Friday Feel-Good News: A refugee-run restaurant, wind and solar powered car, and Galapagos tortoises

Yassin's Falafel House

Today we are starting a new regular feature at Trading Places: Feel Good Fridays!

Feel Good FridaysThere is always plenty to worry about in this world — plenty of bad news, plenty of evil and mean people and horrible stories. Too many disasters and violence; too many social ills and political outrages.

I’m not saying we should ignore these things, or bury our heads in the sand. Far from it. Personally, I am a very active and aware person when it comes to important global, social and humanitarian issues. I’m the last one to say that we should ignore these important issues going on in our world, in favor of entertainment or celebrity “news.”

That said, though, we need the feel-good stories, too. As many as possible.

Because in the midst of all the terrible things that we are deluged with every day, there are rays of sunshine always. Incredible stories of people doing generous things for others. Heroes and kind-hearted folks; strangers who lend a helping hand; young people who take a stand for what’s right; people who rise out of difficult circumstances to do something amazing.

Those are the stories we need to hear, too. Those are the voices that need to be amplified.

I’ve also noticed that on the Trading Places Facebook page and Instagram channel, those kinds of posts are the most popular – the ones that get the most likes, shares and interactions. And so on select Fridays, we will be bringing to you a few of those stories. I hope you will love this series as much as I do! And so I give you our inaugural Feel Good Friday News:

Refugee-Run Restaurant Voted ‘Nicest Place in America’ is Now Feeding Furloughed Workers

Yassin’s Falafel House, a refugee-run restaurant in Knoxville, Tennessee, was voted the Nicest Place in America last year – and its latest initiative to care for furloughed government workers only reenforces the title. Yassin’s has been offering free meals to federal employees who have not been receiving paychecks since the US government shut down in December.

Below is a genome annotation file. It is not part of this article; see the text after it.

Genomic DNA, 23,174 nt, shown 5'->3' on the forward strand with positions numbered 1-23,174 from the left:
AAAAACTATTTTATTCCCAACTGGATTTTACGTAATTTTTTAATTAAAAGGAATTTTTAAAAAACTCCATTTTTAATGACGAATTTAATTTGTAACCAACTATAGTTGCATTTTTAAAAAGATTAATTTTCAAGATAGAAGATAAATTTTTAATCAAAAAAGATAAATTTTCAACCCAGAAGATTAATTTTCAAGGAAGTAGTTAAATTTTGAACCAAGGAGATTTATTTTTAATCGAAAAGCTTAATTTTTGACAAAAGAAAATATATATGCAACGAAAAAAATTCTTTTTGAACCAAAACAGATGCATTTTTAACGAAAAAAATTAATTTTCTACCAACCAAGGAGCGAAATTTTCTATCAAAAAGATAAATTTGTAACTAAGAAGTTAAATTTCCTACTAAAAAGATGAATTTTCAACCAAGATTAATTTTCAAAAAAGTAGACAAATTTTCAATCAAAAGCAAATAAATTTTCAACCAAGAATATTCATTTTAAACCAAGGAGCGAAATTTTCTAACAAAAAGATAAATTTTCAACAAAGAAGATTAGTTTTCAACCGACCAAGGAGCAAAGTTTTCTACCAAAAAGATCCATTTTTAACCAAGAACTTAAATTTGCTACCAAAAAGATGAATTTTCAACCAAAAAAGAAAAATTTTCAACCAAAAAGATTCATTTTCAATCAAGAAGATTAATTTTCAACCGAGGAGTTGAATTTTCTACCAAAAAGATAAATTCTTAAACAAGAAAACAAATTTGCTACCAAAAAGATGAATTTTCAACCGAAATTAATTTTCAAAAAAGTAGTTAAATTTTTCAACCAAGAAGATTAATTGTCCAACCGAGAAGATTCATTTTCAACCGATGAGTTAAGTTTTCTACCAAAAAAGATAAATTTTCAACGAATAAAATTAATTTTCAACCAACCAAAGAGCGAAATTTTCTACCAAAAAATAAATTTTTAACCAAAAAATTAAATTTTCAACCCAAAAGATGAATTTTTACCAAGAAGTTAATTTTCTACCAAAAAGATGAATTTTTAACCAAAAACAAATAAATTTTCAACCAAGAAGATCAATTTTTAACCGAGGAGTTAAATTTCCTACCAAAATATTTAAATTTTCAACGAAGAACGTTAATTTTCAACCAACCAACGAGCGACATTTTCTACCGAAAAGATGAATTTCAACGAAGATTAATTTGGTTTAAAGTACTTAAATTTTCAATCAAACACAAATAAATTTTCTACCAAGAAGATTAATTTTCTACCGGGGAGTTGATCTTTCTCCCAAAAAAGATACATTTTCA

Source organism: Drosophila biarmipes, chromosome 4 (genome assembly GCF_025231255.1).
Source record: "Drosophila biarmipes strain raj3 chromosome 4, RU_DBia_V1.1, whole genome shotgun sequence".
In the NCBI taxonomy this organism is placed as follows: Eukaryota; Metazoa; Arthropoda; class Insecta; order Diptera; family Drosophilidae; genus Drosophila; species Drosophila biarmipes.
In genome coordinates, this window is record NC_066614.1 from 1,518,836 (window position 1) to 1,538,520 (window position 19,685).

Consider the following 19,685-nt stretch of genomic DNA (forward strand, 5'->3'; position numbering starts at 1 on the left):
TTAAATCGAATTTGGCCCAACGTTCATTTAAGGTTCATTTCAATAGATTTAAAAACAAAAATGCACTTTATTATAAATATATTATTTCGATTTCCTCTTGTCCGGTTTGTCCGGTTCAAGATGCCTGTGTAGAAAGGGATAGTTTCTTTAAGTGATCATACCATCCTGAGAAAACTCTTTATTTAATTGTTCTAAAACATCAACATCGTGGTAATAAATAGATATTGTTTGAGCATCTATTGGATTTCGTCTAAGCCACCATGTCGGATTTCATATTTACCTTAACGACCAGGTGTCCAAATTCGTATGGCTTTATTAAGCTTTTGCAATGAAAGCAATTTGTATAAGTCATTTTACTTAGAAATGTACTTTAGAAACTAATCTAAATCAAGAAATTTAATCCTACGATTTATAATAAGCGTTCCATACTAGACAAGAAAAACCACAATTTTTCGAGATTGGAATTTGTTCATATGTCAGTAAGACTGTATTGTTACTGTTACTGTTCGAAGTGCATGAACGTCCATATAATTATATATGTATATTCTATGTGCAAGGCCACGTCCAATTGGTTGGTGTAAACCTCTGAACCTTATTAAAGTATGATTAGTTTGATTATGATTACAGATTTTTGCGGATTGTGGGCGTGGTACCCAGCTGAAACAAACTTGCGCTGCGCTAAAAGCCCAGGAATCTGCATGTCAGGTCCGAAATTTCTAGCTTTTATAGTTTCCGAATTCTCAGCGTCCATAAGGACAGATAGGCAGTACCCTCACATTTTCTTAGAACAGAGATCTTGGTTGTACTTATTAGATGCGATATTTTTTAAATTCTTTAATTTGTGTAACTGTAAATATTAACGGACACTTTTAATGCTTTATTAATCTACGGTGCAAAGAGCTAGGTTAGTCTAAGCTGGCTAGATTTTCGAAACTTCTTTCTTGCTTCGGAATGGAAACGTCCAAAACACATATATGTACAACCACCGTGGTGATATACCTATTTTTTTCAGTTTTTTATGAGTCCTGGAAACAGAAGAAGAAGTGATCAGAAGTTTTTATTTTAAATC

Furthermore, local community members are pitching in to cover the costs of the free meals by making donations to the restaurant.

Yassin's Falafel House

“Government employees are our brothers and sisters and they are not going be alone during the longest shutdown and we can’t be the nicest place in America if we leave them alone,” the restaurant wrote on its Facebook page.

The owner of the restaurant, a Syrian refugee named Yassin Terou, has become a beloved part of the community since he migrated to the US in 2011.

For the last four years, Terou has used the restaurant as a neighborhood sanctuary for everyone, regardless of their religion, race, or politics. During a local candlelit vigil in 2017, Terou was praised for reaching out to a man who attended the gathering and spent the event yelling to the crowds about how immigrants were stealing American jobs.

Instead of reciprocating the man’s venom, however, Terou approached him and offered to buy him dinner so they could talk – and he even offered the man a job at his restaurant. Now, that’s class.